Calling all Tesla owners: let's discuss the source code for the GPLed parts of your car!
byon October 30, 2019
It has been many years since we started working with Tesla to help them resolve their ongoing GPL violations. However, Tesla has still not provided the necessary source code for their cars (a benefit of ownership enshrined in the GPL, which Tesla chooses to use) and the incomplete versions of source they have released are more than 17 months old (at the time of this writing), despite new firmware being continuously delivered to Tesla vehicles. There have even been several updates within the past month. We know Tesla owners that care about software freedom are frustrated that they cannot exercise theirs.
We are looking for new ways to approach this issue. In particular, we are hoping to engage with interested Tesla owners to determine how we can work together and collectively improve the situation.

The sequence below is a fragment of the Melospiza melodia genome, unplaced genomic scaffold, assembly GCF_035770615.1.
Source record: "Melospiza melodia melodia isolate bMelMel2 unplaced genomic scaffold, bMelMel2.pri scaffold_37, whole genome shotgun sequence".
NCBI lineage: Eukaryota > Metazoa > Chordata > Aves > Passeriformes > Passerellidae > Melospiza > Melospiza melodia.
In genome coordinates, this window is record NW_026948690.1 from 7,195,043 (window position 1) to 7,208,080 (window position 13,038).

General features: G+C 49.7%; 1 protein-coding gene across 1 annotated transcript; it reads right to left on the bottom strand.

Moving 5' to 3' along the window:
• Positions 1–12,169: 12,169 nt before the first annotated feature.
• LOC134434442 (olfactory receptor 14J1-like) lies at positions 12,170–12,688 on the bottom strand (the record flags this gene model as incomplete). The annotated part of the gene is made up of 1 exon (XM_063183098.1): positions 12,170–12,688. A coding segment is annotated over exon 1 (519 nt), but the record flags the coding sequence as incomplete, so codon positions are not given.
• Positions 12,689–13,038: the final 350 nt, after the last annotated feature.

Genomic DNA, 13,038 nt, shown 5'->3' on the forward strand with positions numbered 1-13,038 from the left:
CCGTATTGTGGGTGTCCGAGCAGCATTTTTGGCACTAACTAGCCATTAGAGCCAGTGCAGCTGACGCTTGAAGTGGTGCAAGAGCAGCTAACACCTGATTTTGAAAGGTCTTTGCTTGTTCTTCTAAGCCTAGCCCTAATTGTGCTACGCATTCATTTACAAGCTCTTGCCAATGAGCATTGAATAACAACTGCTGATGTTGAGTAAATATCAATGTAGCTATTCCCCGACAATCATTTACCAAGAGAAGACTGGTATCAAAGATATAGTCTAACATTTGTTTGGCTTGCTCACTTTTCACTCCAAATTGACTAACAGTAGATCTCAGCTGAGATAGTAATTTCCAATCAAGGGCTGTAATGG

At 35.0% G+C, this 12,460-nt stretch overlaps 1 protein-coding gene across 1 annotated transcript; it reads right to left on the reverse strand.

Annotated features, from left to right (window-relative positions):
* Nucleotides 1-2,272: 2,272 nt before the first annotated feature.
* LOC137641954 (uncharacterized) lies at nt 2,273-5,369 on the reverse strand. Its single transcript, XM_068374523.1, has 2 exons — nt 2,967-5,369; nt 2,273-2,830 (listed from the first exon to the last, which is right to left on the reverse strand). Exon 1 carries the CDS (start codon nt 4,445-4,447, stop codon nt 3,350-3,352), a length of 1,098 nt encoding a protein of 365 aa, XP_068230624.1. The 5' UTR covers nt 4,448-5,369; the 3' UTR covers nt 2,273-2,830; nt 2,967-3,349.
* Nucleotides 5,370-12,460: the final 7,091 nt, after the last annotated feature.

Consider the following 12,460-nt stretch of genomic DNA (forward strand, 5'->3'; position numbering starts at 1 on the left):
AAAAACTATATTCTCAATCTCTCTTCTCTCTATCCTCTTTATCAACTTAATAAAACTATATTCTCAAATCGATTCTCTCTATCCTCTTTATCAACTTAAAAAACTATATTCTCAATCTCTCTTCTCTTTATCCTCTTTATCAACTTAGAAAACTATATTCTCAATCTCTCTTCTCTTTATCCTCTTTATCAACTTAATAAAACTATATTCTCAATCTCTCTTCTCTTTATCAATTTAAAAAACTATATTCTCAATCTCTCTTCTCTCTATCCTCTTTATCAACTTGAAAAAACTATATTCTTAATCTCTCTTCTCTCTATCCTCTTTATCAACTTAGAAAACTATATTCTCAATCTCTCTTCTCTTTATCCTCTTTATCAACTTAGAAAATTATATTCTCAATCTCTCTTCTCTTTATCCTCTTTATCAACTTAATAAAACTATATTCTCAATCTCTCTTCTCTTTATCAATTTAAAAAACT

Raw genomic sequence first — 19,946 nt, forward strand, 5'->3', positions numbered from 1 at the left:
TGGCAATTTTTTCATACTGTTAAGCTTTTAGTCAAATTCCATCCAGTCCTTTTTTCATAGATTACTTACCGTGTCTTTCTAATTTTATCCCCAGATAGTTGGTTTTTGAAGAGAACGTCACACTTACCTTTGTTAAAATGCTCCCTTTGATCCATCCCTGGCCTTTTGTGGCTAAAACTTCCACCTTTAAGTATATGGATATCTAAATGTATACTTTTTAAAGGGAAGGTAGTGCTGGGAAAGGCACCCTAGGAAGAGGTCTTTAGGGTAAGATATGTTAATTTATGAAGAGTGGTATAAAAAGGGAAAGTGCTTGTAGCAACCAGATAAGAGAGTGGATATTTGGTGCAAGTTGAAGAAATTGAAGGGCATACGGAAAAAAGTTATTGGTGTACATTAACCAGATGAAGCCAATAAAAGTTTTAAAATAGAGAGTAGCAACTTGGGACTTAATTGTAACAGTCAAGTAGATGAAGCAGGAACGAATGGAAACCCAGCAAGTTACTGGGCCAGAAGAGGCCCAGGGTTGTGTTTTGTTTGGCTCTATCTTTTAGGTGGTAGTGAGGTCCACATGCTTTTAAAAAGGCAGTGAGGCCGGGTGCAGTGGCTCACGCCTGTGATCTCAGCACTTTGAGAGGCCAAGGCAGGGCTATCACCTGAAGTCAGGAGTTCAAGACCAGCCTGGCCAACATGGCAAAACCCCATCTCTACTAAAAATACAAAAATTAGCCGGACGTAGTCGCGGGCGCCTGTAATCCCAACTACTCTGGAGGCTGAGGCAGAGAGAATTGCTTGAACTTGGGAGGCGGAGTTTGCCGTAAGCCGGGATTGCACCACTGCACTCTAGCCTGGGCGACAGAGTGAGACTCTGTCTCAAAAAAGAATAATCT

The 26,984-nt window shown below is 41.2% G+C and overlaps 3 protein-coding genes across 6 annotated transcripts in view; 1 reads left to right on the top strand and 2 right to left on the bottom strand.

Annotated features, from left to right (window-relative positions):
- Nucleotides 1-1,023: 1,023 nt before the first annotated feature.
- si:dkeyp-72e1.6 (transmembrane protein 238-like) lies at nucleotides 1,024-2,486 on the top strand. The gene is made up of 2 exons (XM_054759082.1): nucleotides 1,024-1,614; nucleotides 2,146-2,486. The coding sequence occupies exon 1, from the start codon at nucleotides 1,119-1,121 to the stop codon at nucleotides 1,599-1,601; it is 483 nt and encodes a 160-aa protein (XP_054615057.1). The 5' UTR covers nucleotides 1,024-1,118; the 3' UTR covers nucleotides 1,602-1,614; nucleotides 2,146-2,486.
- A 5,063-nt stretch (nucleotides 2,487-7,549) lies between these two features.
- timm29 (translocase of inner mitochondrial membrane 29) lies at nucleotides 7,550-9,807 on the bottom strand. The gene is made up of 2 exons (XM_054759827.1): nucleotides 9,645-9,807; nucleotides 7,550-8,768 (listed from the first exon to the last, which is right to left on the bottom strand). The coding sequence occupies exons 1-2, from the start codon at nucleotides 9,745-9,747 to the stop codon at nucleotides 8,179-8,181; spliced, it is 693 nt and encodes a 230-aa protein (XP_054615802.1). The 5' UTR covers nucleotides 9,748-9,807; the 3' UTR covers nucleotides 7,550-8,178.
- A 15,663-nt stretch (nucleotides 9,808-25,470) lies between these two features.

If you own a Tesla Model S, Model X, or Model 3, or know someone who does (especially in Canada, where I live) and would be interested in joining a discussion with Conservancy and other Tesla owners about this issue, please email us indicating your interest in the Tesla discussion. We'll get back to you in a day or two with details on how to join the conversation.
Please spread the word. Help us continue our work to bring meaningful software freedom to new classes of hardware, one manufacturer at a time.
We Support GNOME Foundation's Fight Against a Patent Troll
byon October 23, 2019
Conservancy is always opposed to the use of patents to curtail free software development and use. In the recent case against GNOME, we also care deeply about the code base. The Yorba Foundation, Shotwell's original home, assigned its copyrights on the image management program to Conservancy in 2016. The GNOME Project is now the target of patent troll, Rothschild Patent Imaging, LLC, for maintaining and shipping the Shotwell code.
GNOME was recently contacted by a patent troll claiming to have rights that cover the image management software Shotwell, a free software program that is maintained by GNOME and is designed to be part of the GNOME desktop. GNOME responded by declining to settle, filing a motion to dismiss and by filing a counter-suit against the troll with the aim of invalidating their patent. We are in complete solidarity with GNOME's decision to fight this troll so that no other users or developers are in danger of being sued by this bad-faith actor over this matter.